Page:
Saturday, 27 June 2009

Heathrow Terminal 5

This week I was very excited. I went to Wimbledon on the Tuesday, flying down in the morning and flying back the following day. Having never been to the Championships before and being a keen tennis fan, not even my powerful hypochondria, aroused with all this swine flu business, could dissuade me from taking the opportunity. Having never been to Terminal 5 before and being a keen whisky fan, only severely depleted funds prevented me from returning with a bottle of something. I'll share my experiences of this perhaps unlikely whisky emporium with you now.

From all I've read, I knew that there were certain bottlings released to mark the opening of Heathrow's latest and, if Greenpeace have their way, last outbuilding. Therefore, after my Mum and I had been photographed, waited, shuffled, disrobed, hobbled with a conferred guilty look upon our faces through the beeping arch and finally staggered away with our personal belongings like a couple of refugees emerging broken and starving from a winter mountain pass, I was in need of a drink, or at least a look at one. It was not until later that I spotted the other malt whisky outlet on the other side of the concourse but for the first fifteen minutes I perused with a kind of serene awe what was on display.

The bigger distilleries had their own portion of wall, these being Glenmorangie, Balvenie, Glenfiddich, Laphroaig, Highland Park, Glenlivet and the Classic Malts. Discounting the other sales islands, there were enough seriously rare, therefore expensive offerings: Signet, Hazelwood, the 30YO, a Sherry matured vintage of some description for about £300, everything from the Orcadians including the 40YO, the 25YO Glenlivet and so much rare Talisker. Am I the only one, though, that finds 1l bottles somewhat unsightly? I found the Highland Park 18YO in a 70cl and for a shade over £40, though! I was sorely put out being unable to capitalise.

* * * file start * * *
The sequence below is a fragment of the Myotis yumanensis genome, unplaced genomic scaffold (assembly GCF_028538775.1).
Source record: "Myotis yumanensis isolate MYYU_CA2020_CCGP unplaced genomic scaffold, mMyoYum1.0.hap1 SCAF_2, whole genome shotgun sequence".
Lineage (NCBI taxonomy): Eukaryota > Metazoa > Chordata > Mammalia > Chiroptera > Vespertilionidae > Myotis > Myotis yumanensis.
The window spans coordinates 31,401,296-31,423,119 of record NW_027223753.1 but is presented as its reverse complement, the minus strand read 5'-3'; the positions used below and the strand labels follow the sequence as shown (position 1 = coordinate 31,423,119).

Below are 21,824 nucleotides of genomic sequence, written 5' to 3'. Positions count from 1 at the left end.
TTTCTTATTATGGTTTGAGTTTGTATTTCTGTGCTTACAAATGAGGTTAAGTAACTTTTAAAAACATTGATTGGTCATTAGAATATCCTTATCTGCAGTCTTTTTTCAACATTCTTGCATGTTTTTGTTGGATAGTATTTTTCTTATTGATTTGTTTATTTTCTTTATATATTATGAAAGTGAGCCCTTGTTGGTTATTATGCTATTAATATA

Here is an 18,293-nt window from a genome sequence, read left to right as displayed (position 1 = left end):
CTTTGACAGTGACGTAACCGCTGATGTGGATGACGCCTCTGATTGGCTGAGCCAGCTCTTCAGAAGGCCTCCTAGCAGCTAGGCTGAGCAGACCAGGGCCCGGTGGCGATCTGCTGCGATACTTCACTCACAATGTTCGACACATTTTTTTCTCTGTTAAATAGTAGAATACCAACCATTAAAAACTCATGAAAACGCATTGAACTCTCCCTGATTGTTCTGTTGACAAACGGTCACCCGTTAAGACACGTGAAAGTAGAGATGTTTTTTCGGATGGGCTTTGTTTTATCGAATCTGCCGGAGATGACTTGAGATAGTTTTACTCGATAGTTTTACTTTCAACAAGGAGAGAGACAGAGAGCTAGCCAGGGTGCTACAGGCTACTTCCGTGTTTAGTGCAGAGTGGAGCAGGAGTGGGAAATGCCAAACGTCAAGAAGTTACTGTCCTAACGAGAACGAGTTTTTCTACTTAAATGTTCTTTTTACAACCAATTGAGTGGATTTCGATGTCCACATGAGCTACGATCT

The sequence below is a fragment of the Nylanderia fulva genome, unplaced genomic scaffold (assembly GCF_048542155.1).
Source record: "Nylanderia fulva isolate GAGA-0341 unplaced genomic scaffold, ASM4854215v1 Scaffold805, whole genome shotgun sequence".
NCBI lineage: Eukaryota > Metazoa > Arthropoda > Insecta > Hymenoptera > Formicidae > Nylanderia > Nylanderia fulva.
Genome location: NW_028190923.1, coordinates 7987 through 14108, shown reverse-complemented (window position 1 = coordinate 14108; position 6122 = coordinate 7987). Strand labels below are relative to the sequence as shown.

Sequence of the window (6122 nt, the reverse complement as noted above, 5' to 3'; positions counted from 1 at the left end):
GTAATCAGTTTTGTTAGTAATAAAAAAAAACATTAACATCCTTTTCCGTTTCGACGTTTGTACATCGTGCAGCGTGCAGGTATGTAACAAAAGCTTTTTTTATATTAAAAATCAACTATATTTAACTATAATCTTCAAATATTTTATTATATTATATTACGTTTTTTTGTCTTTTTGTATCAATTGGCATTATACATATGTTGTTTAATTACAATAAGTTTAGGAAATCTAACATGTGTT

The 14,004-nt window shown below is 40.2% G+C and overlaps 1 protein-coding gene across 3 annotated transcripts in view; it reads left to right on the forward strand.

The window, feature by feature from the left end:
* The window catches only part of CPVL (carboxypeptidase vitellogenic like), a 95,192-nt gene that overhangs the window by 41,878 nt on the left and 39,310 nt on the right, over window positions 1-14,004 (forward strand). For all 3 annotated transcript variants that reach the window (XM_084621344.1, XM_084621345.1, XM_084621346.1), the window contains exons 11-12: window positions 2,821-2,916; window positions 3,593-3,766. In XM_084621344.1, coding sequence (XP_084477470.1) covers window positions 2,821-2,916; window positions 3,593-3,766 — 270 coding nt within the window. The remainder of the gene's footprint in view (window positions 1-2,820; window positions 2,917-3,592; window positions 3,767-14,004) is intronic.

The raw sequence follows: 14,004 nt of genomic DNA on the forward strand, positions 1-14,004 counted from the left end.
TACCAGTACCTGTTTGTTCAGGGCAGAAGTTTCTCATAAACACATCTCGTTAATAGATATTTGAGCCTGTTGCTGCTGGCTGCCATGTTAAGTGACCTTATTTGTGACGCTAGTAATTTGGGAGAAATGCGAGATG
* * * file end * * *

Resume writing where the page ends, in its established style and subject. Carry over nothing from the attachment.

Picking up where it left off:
Elsewhere there was to be found the 1263 King Alexander III from The Dalmore, a quite beautiful bottling, I think. I also found a few Bunnahabhains including that obscure Gaelically-named one that Dr. Whisky has just tasted, a 21YO Old Pulteney and a rare Royal Lochnagar - although, really, that applies to most of them.

Aberfeldy and Aberlour were others in attendance as well as the Lagavulin Distiller's Edition. But the highlight would have to be that Glenlivet 25YO. I saw its picture in The Malt Whisky Yearbook and made a fervent vow that I should one day possess such a thing. It is another dram whose presentation is absolutely first-class with a cleverly constructed wooden box.

So to the other side, pointed out to me by my mother who thought I was in it all along (she had gone off to look at something not quite so giddyingly wonderful, or expensive: perfume, maybe and had then panicked when she hadn't found me in our pre-agreed rendez-vous point). There I found the Highland Park 16YO, a Duty Free-only malt; the Balvenie Golden Cask, ditto, and a few independent bottlings. There was also - to prove that such a thing does really exist and merely intensify my desire - the Caol Ila Distiller's Edition. I noticed a glass case, though, and because such a thing usually indicates boutique quality and prices to match, I sidled over. Its contents were just a few Glenfiddichs, of course. Nothing too exciting. Although having said that, the cheapest was about £2,300. The dearest was a Family Reserve 1955 with that fetching gold/yellow label. £5000.